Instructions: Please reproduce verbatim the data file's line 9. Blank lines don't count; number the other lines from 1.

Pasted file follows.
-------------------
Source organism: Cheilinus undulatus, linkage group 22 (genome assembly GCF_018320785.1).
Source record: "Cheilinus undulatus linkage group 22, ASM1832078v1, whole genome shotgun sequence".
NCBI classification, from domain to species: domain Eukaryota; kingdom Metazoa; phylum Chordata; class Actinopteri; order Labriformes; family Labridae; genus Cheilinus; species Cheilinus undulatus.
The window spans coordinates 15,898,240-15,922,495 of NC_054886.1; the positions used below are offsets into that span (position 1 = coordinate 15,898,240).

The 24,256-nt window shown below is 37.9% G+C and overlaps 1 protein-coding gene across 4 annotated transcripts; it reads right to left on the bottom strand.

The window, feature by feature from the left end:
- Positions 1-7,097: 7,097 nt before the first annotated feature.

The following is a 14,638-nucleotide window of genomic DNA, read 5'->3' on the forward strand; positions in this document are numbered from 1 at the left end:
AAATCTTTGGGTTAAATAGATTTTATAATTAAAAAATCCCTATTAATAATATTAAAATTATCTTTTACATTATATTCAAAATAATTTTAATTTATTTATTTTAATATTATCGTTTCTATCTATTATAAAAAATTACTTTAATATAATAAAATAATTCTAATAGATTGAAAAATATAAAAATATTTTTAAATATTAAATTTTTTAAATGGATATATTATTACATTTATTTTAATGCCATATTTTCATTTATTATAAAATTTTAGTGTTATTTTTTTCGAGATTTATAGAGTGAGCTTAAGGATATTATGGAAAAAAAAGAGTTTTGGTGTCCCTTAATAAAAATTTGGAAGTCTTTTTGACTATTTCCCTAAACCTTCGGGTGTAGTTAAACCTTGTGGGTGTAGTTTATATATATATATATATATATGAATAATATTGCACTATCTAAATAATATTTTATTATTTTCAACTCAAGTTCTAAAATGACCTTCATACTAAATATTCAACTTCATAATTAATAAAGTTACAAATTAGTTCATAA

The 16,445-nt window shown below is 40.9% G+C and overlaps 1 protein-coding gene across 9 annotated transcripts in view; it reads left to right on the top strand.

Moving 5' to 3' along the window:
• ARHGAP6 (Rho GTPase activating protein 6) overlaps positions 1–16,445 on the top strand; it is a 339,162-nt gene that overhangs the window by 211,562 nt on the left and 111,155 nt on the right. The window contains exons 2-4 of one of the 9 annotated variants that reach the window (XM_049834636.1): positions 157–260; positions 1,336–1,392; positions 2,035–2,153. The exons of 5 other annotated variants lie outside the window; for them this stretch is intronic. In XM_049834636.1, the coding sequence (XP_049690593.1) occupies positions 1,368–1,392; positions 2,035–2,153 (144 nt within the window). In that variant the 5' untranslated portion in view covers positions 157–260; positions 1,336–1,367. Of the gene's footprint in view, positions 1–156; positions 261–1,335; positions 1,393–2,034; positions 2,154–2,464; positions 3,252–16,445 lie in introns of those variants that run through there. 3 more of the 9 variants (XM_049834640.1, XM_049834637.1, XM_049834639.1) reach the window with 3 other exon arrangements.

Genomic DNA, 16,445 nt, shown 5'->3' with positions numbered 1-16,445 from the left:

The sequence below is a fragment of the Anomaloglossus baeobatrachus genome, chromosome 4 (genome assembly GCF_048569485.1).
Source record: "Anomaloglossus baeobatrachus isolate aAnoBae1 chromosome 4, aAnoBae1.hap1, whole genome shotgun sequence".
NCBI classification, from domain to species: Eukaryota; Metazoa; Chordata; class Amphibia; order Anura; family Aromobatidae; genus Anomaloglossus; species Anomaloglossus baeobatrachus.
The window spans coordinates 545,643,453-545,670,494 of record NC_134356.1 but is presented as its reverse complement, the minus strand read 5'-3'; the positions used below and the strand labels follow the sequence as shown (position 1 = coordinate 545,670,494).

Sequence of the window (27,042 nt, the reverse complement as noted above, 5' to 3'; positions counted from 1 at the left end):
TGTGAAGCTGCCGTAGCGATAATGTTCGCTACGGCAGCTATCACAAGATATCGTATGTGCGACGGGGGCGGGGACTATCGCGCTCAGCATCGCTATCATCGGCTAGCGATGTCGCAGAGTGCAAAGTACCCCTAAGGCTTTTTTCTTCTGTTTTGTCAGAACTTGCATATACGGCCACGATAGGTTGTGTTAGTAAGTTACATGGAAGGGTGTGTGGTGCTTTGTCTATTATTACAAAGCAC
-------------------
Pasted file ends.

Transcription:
AAATCTTTGGGTTAAATAGATTTTATAATTAAAAAATCCCTATTAATAATATTAAAATTATCTTTTACATTATATTCAAAATAATTTTAATTTATTTATTTTAATATTATCGTTTCTATCTATTATAAAAAATTACTTTAATATAATAAAATAATTCTAATAGATTGAAAAATATAAAAATATTTTTAAATATTAAATTTTTTAAATGGATATATTATTACATTTATTTTAATGCCATATTTTCATTTATTATAAAATTTTAGTGTTATTTTTTTCGAGATTTATAGAGTGAGCTTAAGGATATTATGGAAAAAAAAGAGTTTTGGTGTCCCTTAATAAAAATTTGGAAGTCTTTTTGACTATTTCCCTAAACCTTCGGGTGTAGTTAAACCTTGTGGGTGTAGTTTATATATATATATATATATATGAATAATATTGCACTATCTAAATAATATTTTATTATTTTCAACTCAAGTTCTAAAATGACCTTCATACTAAATATTCAACTTCATAATTAATAAAGTTACAAATTAGTTCATAA